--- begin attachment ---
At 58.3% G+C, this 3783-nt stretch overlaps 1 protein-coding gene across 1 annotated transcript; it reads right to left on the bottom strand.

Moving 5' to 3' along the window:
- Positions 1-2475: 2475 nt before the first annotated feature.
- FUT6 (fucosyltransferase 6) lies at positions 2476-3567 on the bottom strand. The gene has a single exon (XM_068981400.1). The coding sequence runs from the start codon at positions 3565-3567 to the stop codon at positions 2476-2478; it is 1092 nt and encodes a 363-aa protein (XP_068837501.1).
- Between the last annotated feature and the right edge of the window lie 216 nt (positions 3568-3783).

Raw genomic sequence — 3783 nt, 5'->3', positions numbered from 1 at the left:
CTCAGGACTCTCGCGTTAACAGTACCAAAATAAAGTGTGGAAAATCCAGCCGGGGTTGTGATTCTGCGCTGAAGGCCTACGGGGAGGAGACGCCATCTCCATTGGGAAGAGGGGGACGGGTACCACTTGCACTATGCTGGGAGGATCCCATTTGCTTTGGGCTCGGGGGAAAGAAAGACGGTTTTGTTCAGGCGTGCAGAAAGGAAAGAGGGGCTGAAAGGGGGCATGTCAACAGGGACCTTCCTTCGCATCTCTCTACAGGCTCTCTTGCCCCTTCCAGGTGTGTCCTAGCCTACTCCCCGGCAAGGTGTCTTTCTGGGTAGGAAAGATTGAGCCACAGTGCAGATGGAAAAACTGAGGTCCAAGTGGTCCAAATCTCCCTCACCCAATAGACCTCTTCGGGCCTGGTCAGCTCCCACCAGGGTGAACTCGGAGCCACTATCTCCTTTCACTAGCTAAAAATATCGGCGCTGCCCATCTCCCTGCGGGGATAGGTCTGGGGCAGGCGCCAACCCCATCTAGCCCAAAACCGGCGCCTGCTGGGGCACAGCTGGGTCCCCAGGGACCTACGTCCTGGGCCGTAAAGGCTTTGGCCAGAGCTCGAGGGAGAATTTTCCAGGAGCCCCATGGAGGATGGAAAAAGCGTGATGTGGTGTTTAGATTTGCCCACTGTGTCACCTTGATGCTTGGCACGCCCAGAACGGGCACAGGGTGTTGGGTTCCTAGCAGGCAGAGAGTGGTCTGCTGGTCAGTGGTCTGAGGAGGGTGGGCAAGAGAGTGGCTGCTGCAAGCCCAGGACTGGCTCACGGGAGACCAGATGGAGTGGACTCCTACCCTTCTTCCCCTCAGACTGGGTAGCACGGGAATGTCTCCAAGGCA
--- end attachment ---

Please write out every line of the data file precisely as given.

At 58.3% G+C, this 3783-nt stretch overlaps 1 protein-coding gene across 1 annotated transcript; it reads right to left on the bottom strand.

Moving 5' to 3' along the window:
- Positions 1-2475: 2475 nt before the first annotated feature.
- FUT6 (fucosyltransferase 6) lies at positions 2476-3567 on the bottom strand. The gene has a single exon (XM_068981400.1). The coding sequence runs from the start codon at positions 3565-3567 to the stop codon at positions 2476-2478; it is 1092 nt and encodes a 363-aa protein (XP_068837501.1).
- Between the last annotated feature and the right edge of the window lie 216 nt (positions 3568-3783).

Raw genomic sequence — 3783 nt, 5'->3', positions numbered from 1 at the left:
CTCAGGACTCTCGCGTTAACAGTACCAAAATAAAGTGTGGAAAATCCAGCCGGGGTTGTGATTCTGCGCTGAAGGCCTACGGGGAGGAGACGCCATCTCCATTGGGAAGAGGGGGACGGGTACCACTTGCACTATGCTGGGAGGATCCCATTTGCTTTGGGCTCGGGGGAAAGAAAGACGGTTTTGTTCAGGCGTGCAGAAAGGAAAGAGGGGCTGAAAGGGGGCATGTCAACAGGGACCTTCCTTCGCATCTCTCTACAGGCTCTCTTGCCCCTTCCAGGTGTGTCCTAGCCTACTCCCCGGCAAGGTGTCTTTCTGGGTAGGAAAGATTGAGCCACAGTGCAGATGGAAAAACTGAGGTCCAAGTGGTCCAAATCTCCCTCACCCAATAGACCTCTTCGGGCCTGGTCAGCTCCCACCAGGGTGAACTCGGAGCCACTATCTCCTTTCACTAGCTAAAAATATCGGCGCTGCCCATCTCCCTGCGGGGATAGGTCTGGGGCAGGCGCCAACCCCATCTAGCCCAAAACCGGCGCCTGCTGGGGCACAGCTGGGTCCCCAGGGACCTACGTCCTGGGCCGTAAAGGCTTTGGCCAGAGCTCGAGGGAGAATTTTCCAGGAGCCCCATGGAGGATGGAAAAAGCGTGATGTGGTGTTTAGATTTGCCCACTGTGTCACCTTGATGCTTGGCACGCCCAGAACGGGCACAGGGTGTTGGGTTCCTAGCAGGCAGAGAGTGGTCTGCTGGTCAGTGGTCTGAGGAGGGTGGGCAAGAGAGTGGCTGCTGCAAGCCCAGGACTGGCTCACGGGAGACCAGATGGAGTGGACTCCTACCCTTCTTCCCCTCAGACTGGGTAGCACGGGAATGTCTCCAAGGCA